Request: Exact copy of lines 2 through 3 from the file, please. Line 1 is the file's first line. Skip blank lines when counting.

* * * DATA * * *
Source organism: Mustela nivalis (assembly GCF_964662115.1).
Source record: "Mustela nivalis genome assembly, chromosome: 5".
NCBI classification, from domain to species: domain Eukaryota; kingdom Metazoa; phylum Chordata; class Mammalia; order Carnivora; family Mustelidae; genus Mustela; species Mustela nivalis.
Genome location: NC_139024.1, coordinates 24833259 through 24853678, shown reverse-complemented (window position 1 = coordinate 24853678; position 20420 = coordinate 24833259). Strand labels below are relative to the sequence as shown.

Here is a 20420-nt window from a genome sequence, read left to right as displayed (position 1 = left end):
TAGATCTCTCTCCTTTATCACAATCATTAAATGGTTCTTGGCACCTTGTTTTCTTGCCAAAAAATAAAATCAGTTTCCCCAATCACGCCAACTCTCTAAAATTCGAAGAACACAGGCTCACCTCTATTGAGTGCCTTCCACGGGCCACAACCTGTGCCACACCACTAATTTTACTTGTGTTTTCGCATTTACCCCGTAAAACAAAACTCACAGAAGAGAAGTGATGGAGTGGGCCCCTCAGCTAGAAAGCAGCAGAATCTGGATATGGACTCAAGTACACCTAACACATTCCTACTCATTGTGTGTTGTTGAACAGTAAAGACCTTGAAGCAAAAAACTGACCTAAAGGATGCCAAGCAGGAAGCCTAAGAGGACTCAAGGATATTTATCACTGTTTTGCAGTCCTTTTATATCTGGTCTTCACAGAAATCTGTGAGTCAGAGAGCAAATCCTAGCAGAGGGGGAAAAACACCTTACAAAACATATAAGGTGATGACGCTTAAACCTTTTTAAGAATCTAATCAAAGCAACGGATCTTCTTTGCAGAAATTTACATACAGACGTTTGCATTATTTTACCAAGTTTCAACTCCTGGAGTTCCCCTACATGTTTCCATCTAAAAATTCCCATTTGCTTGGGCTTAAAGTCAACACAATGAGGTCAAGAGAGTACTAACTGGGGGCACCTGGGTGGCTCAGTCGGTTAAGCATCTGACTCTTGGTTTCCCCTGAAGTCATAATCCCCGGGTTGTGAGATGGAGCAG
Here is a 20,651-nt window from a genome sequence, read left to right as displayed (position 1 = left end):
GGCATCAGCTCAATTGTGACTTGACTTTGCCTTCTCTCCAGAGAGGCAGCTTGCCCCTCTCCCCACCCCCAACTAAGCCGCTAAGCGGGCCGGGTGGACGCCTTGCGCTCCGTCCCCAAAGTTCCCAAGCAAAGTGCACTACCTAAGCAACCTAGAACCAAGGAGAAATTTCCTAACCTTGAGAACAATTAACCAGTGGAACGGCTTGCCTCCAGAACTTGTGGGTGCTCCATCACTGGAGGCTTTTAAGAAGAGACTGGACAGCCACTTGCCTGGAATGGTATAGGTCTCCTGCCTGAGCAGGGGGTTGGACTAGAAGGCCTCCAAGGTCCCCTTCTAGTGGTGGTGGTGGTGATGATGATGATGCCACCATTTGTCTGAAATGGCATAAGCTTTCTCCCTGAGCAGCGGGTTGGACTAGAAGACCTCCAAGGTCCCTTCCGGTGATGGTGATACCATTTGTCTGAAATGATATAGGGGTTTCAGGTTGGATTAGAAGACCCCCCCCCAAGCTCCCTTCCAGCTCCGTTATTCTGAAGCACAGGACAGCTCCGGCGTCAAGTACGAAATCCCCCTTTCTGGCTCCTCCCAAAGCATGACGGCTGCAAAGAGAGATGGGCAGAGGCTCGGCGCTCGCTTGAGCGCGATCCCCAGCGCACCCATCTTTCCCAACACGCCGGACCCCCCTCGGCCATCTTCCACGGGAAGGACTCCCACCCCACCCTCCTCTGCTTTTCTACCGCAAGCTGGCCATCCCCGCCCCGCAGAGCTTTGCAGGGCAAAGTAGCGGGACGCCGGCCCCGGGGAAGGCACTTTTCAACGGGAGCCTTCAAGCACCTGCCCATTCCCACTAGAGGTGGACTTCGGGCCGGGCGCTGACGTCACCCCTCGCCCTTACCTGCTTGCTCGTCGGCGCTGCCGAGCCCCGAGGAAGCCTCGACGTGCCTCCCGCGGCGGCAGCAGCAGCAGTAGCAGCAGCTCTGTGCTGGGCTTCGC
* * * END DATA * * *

Source record: "Mustela nivalis genome assembly, chromosome: 5".
NCBI classification, from domain to species: domain Eukaryota; kingdom Metazoa; phylum Chordata; class Mammalia; order Carnivora; family Mustelidae; genus Mustela; species Mustela nivalis.